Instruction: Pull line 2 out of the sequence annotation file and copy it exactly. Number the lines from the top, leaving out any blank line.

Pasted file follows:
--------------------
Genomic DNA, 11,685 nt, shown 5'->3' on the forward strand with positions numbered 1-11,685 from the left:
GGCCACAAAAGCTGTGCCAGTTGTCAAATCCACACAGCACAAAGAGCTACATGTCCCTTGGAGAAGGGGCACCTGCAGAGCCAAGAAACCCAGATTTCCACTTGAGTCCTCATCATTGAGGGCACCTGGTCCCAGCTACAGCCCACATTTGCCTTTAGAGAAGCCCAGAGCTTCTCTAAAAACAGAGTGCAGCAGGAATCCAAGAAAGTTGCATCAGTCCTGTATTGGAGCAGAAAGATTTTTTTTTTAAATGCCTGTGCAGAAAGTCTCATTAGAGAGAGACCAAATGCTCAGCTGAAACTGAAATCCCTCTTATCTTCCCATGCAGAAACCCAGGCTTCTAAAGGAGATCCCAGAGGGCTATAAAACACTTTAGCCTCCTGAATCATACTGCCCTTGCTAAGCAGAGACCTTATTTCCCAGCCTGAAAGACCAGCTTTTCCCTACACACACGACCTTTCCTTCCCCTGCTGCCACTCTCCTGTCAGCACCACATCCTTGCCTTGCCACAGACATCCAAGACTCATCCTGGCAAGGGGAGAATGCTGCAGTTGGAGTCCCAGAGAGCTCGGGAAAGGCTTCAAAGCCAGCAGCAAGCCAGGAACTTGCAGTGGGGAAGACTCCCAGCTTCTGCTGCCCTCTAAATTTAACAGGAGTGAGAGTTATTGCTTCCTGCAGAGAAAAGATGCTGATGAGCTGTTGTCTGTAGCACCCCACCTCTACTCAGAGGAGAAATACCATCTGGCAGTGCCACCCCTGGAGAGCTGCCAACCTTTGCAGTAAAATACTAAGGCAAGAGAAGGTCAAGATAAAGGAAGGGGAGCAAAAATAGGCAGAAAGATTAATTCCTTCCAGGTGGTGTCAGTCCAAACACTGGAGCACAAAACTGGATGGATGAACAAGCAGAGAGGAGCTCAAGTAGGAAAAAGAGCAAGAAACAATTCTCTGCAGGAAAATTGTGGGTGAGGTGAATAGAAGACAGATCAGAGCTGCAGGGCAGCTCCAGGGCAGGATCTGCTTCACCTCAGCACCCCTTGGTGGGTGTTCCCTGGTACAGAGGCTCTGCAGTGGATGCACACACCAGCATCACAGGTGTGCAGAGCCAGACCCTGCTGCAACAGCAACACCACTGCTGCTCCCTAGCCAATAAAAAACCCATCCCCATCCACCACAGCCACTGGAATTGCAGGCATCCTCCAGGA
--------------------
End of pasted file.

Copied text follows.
GGCCACAAAAGCTGTGCCAGTTGTCAAATCCACACAGCACAAAGAGCTACATGTCCCTTGGAGAAGGGGCACCTGCAGAGCCAAGAAACCCAGATTTCCACTTGAGTCCTCATCATTGAGGGCACCTGGTCCCAGCTACAGCCCACATTTGCCTTTAGAGAAGCCCAGAGCTTCTCTAAAAACAGAGTGCAGCAGGAATCCAAGAAAGTTGCATCAGTCCTGTATTGGAGCAGAAAGATTTTTTTTTTAAATGCCTGTGCAGAAAGTCTCATTAGAGAGAGACCAAATGCTCAGCTGAAACTGAAATCCCTCTTATCTTCCCATGCAGAAACCCAGGCTTCTAAAGGAGATCCCAGAGGGCTATAAAACACTTTAGCCTCCTGAATCATACTGCCCTTGCTAAGCAGAGACCTTATTTCCCAGCCTGAAAGACCAGCTTTTCCCTACACACACGACCTTTCCTTCCCCTGCTGCCACTCTCCTGTCAGCACCACATCCTTGCCTTGCCACAGACATCCAAGACTCATCCTGGCAAGGGGAGAATGCTGCAGTTGGAGTCCCAGAGAGCTCGGGAAAGGCTTCAAAGCCAGCAGCAAGCCAGGAACTTGCAGTGGGGAAGACTCCCAGCTTCTGCTGCCCTCTAAATTTAACAGGAGTGAGAGTTATTGCTTCCTGCAGAGAAAAGATGCTGATGAGCTGTTGTCTGTAGCACCCCACCTCTACTCAGAGGAGAAATACCATCTGGCAGTGCCACCCCTGGAGAGCTGCCAACCTTTGCAGTAAAATACTAAGGCAAGAGAAGGTCAAGATAAAGGAAGGGGAGCAAAAATAGGCAGAAAGATTAATTCCTTCCAGGTGGTGTCAGTCCAAACACTGGAGCACAAAACTGGATGGATGAACAAGCAGAGAGGAGCTCAAGTAGGAAAAAGAGCAAGAAACAATTCTCTGCAGGAAAATTGTGGGTGAGGTGAATAGAAGACAGATCAGAGCTGCAGGGCAGCTCCAGGGCAGGATCTGCTTCACCTCAGCACCCCTTGGTGGGTGTTCCCTGGTACAGAGGCTCTGCAGTGGATGCACACACCAGCATCACAGGTGTGCAGAGCCAGACCCTGCTGCAACAGCAACACCACTGCTGCTCCCTAGCCAATAAAAAACCCATCCCCATCCACCACAGCCACTGGAATTGCAGGCATCCTCCAGGA